Remember the K-drama Jewel in the Palace starring Lee Young-ae as a young orphaned cook who went on to become the king’s first female physician? I used to follow that show religiously when it was shown on tv. Ah, the good ole times when I had more time for watching tv programmes. This three colour Chinese steamed egg recipe somehow reminded me of that show because the diced salted egg and onyx looking century egg peeking out of the steamed eggs looked like little gems. And that’s how the title Jewels in the Egg Palace came about, corny as it may sound.
Salted Eggs and Its Many Uses
Shown below are the century egg and salted duck egg. The egg covered with salted charcoal paste on the left is the salted egg. They are usually made from ducks’ eggs soaked in brine or packed in damp, salted charcoal. The white part of the salted egg is much saltier compared to its yolk. These yolks are often used in mooncakes, a traditional Mid-Autumn Festival pastry product where they are left whole to represent the moon. Wash away the outer layer before you cook it.
Because salted eggs are so flavorful and salty, they are commonly used as a condiment for congee or to flavor a variety of dishes. Besides the usual and popular dishes like salted egg prawns and salted egg crabs, creative cooks came up with salted egg chips, salted egg pizza, salted egg yolk donuts, salted egg yolk cakes, salted egg yolk tofu, salted egg yolk custard buns, salted egg yolk muffins, salted egg yolk macarons, salted egg yolk ice-cream (!), salted egg yolk fries and the list goes on and on! Read this article to find out other unique foods created with the humble salted egg.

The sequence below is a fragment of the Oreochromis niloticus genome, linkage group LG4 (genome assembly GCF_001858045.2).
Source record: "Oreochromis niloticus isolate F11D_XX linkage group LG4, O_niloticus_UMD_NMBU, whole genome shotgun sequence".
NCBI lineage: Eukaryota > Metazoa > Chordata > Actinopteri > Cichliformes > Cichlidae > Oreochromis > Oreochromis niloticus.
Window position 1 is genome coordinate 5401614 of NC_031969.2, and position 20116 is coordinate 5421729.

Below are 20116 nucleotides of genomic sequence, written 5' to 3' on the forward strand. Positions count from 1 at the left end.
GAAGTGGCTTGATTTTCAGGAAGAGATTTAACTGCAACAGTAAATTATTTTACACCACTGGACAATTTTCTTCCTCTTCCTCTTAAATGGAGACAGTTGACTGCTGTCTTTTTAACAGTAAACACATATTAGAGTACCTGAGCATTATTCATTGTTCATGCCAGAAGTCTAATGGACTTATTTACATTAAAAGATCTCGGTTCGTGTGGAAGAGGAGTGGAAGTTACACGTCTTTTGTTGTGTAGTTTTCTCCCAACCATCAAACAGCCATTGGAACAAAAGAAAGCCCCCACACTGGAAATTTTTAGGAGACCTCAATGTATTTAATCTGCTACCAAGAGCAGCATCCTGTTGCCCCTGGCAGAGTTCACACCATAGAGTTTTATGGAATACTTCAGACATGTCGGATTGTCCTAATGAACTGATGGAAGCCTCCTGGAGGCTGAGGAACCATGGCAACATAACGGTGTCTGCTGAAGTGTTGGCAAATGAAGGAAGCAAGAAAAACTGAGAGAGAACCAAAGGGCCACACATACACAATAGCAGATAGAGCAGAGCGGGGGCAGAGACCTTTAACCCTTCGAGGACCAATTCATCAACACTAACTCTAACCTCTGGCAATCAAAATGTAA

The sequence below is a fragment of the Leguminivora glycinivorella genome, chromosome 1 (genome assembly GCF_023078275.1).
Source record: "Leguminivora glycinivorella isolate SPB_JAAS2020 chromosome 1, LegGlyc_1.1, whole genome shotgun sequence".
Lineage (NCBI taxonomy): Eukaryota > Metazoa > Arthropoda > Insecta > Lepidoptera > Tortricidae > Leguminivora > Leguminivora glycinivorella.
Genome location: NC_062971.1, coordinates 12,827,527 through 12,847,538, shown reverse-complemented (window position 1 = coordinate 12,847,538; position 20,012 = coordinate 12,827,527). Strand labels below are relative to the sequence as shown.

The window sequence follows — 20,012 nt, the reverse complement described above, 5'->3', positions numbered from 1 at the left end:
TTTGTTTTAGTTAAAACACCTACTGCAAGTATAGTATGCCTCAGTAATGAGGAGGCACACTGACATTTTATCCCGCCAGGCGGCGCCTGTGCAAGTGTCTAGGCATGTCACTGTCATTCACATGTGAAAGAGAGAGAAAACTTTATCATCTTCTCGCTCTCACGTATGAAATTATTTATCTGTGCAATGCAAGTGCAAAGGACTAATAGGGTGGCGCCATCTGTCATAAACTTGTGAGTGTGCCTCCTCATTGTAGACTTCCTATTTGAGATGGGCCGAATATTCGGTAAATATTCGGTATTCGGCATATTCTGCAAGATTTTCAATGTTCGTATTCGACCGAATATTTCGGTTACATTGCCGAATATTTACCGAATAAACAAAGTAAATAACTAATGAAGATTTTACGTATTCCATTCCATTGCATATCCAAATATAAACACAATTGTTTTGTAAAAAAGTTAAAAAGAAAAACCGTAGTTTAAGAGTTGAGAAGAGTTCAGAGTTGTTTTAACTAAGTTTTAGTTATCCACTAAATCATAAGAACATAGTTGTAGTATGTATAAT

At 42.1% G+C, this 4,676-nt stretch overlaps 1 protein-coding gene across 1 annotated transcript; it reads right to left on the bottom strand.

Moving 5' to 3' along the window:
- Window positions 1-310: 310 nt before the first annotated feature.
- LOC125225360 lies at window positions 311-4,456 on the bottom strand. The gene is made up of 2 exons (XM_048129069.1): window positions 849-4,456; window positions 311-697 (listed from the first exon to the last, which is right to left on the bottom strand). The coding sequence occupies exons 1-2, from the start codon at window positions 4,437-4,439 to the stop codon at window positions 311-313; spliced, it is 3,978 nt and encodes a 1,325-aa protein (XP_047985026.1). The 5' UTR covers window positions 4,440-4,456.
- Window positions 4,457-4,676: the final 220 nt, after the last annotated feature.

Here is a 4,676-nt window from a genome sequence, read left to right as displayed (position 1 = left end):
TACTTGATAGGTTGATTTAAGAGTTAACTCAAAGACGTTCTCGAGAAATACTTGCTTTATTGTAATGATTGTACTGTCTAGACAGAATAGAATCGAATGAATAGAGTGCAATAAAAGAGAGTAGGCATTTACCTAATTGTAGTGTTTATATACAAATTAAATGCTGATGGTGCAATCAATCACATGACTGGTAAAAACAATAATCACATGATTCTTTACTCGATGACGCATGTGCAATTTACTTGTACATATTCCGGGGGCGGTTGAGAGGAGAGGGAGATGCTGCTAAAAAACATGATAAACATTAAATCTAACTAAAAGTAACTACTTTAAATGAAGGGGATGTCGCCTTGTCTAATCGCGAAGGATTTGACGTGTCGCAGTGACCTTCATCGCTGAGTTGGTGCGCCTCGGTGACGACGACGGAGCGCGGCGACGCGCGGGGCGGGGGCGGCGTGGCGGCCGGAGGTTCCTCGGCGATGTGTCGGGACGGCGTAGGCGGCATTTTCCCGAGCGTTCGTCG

But it doesn’t end there.
Currently, the latest food craze in Singapore is… salted egg yolk croissants! It seems like everything just tastes better with salted egg. Even croissants. Eateries everywhere are coming out with their version of salted egg croissants which originated from a bakery in Hong Kong. The hunt is on for the best salted egg croissant in Singapore!
Century Egg (but it’s not old!)
According to Wiki, century eggs (pidan) has a production history of 600 years where the first discovery was said to have occurred in Hunan during the Ming Dynasty. They are made by preserving duck, chicken or quail eggs in a mixture of clay, ash, salt, quicklime, and rice hulls for several weeks to several months, depending on the processing method. The preservation method transforms the yolk to a dark green to gray color due to the presence of hydrogen sulfide and ammonia.
This process turns the yolks to a creamy and mushy consistency while the white part becomes dark and translucent. The whole egg resembles a jelly-like orb to me. Unlike the salted eggs, I would say that perhaps century eggs is an acquired taste. My younger daughter, for example, does not like century eggs much. So sometimes, I’ll just use the white (or is it black now?) part of the egg, leaving the yolk out.